Technologies under Consideration for IMO GHG Reductions

Based on the IMO GHG reduction, by 2030 carbon dioxide emissions should be reduced by at least 40% from 2008 levels, and should be reduced by 50% by 2050, as measured by emissions per transport work or the amount of carbon produced per ship, according to the mandate. Although no decision has yet been made on how to achieve those goals, here is a list of what’s being considered:


Ammonia is gaining traction as a carrier for hydrogen, and can be converted to hydrogen at the point of use. Liquid ammonia’s energy density is significantly lower than today’s marine fuels including LNG and LPG. It can be stored at a higher temperature in a liquid form under atmospheric pressure. It is a somewhat cryogenic liquid.  


Batteries offer the ability to directly store electrical energy for propulsion, allowing for power optimization.  Recent improvements in battery technology combined with lower price points has opened up more opportunities in the marine sector. 


Biofuels are derived from primary biomass or biomass residues that are converted into liquid or gaseous fuels. A large variation of processes exists for the production of conventional and unconventional biofuels based on a number of different feedstocks.  The most promising biofuels for marine adaptation are biomass-to-liquids (BTL), fatty acid methyl ester (FAME), hydrotreated vegetable oil (HVO), and liquid biogas (LBG), but LBG is mostly made up of methane. Biodiesel is most suitable for replacing MDO/MGO, LBG for replacing conventional LNG, and SVO (straight vegetable oil) for replacing HFO.

Fuel Cells

Fuel cells change the chemical energy contained in a fuel into electrical and thermal energy through electrochemical oxidation. This straight conversion process enables relatively high electrical efficiency depending on the type of fuel cell and fuel used. Fuels cells are also quieter than combustion engines.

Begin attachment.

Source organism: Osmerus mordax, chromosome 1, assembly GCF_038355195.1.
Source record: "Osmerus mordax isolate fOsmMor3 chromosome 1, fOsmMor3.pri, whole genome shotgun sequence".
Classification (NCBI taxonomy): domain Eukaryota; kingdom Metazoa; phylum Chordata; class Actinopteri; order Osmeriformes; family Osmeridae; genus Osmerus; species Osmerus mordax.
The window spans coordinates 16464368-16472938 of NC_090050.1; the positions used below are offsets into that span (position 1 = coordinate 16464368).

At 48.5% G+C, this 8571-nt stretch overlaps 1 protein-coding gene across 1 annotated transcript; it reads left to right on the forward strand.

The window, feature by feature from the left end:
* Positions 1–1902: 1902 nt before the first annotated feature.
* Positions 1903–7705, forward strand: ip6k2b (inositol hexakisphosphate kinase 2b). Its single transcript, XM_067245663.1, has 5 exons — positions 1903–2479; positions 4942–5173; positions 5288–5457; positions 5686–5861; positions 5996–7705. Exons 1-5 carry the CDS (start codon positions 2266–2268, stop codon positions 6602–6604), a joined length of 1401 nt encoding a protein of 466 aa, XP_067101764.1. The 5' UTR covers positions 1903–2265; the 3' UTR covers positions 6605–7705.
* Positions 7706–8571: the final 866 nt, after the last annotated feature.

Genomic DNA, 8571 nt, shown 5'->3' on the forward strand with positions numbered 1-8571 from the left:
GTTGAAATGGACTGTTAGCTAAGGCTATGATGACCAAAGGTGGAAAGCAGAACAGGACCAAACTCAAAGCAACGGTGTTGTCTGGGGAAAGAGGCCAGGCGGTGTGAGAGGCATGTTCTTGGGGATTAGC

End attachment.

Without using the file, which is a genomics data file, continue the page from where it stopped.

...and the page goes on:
Hydrogen can be created in numerous ways. Most hydrogen today is produced by reforming natural gas. Green hydrogen produced from electrolysis and renewable energy (wind, solar, water) can be the basis for a range of low carbon fuels. It can be used directly as compressed or liquefied gas. In combination with carbon dioxide, it can be converted to methane gas a method known as power-to-gas or PtG.


Liquefied natural gas (LNG) is natural gas that has been cooled down to liquid form for ease and safety of non-pressurized storage or transport. It takes up about 1/600th the volume of natural gas in the gaseous state at standard conditions for temperature and pressure. The liquefaction process involves removal of certain components, such as CO2, acid gases, helium, water, and heavy hydrocarbons, which could cause difficulty downstream. The natural gas is then condensed into a liquid by cooling it to approximately −162 °C and stored close to atmospheric pressure.


Liquefied petroleum gas (LPG) is any mixture of propane and butane in liquid form. Mixing butane and propane enables specific saturation pressure and temperature characteristics. LPG can be handled in pressure tanks at ambient temperature. 


Methanol is the simplest alcohol with the lowest carbon content and highest hydrogen content of any liquid fuels when looking at GHG reduction.  Methanol is an elementary part of many chemical commodities.  It has been used by a fuel for transport but mostly by methanol carriers.  Methanol can be It can be produced using a number of different feedstocks such as natural gas or coal.  Nascent technology is focusing from renewable resources such as biomass, CO2 or hydrogen.

Wind-assisted propulsion

Wind-assisted propulsion is also a possible method of reducing the fossil-fuel-based energy consumption of ships.

Published by MKD PV50

Margaret Kaigh Doyle has spent three decades working in the maritime and energy sectors. Doyle served four terms as an appointed member of the US Coast Guard Chemical Transportation Advisory Committee (CTAC), most recently chairing its LNG Fuels Subcommittee. In 2014, Doyle was responsible for developing and delivering the first set of LNG Bunkering Courses in North America. In 2017, she worked as a member of the prep team for Eagle LNG Partners Talleyrand Bunkering Depot, designed and built specifically to fuel the Crowley Dual Fuel ConRo Vessels. Doyle has also participated on the U.S. Delegation to the International Maritime Organization (IMO) on LNG matters and serves as a value contributor to the American Association of Port Authorities (AAPA), SEALNG and the Society for Marine Gas as Fuel (SGMF). She is a graduate of the U.S. Merchant Marine Academy and holds advanced degrees in engineering from The George Washington and Pennsylvania State Universities.

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